EVAL function

This article describes the formula syntax of the EVAL function.


Call xlfEvaluate on cell.



cell is a cell to be evaluated.

The Excel function xlfEvaluate uses the Excel engine to evaluate its argument, just like pressing F9 evaluates selected text in the formula bar. A naked string like abc is interpreted as a named range and it's corresponding value is returned. To get EVAL to treat it like a string it must be enclosed in quotes, "abc". If a string is a case-insensitive match with TRUE or FALSE it is converted to the appropriate boolean value. If the string matches a known Excel error then the string is converted to an error type. If the string looks like a function call then Excel calls the function and returns the result. Use an initial equal sign (=) to force Excel to evaluate the string as a function. To parse a string as a date use the VALUE() function.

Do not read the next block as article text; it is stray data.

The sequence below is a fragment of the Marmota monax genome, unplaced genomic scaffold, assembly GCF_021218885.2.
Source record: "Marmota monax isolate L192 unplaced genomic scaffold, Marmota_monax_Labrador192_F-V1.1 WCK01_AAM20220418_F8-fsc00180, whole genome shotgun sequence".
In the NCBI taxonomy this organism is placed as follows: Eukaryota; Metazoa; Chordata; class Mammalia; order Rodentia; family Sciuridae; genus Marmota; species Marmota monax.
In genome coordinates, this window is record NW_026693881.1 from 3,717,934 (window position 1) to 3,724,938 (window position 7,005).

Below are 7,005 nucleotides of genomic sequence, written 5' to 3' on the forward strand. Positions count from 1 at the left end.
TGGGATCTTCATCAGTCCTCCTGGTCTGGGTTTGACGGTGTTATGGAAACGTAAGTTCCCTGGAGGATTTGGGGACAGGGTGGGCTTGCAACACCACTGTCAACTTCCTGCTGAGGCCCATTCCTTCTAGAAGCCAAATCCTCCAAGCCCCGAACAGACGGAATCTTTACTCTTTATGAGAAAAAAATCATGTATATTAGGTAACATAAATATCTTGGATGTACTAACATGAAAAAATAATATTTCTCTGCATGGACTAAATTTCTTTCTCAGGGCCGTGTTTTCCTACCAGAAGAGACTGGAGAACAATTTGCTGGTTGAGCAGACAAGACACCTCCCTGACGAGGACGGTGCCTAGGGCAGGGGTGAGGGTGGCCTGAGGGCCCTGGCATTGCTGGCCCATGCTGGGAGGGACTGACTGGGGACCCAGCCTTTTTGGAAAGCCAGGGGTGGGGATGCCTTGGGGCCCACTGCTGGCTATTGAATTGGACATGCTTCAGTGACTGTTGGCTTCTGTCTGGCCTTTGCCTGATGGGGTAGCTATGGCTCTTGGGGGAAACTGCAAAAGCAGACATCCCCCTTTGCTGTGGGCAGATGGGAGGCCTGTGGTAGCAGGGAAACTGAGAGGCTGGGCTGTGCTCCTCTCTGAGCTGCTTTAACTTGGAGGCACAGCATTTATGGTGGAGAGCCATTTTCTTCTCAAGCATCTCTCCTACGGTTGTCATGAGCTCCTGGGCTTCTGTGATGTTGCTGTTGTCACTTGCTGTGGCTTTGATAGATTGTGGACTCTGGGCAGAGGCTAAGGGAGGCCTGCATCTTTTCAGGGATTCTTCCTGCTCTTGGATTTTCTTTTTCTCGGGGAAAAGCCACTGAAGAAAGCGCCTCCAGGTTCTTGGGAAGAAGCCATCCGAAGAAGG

Two dimensional ranges are enclosed in curly braces, use commas for field seperators, and semi-colons for record seperators. For example, evaluating the string {1.23,"abc";fAlSe,#N/A} results in the 2x2 range consisting of the number 1.23, the string abc, the boolean FALSE value, and a "not available" error type. Excel will not attempt to evaluate any item in a multi-dimensional range as a function.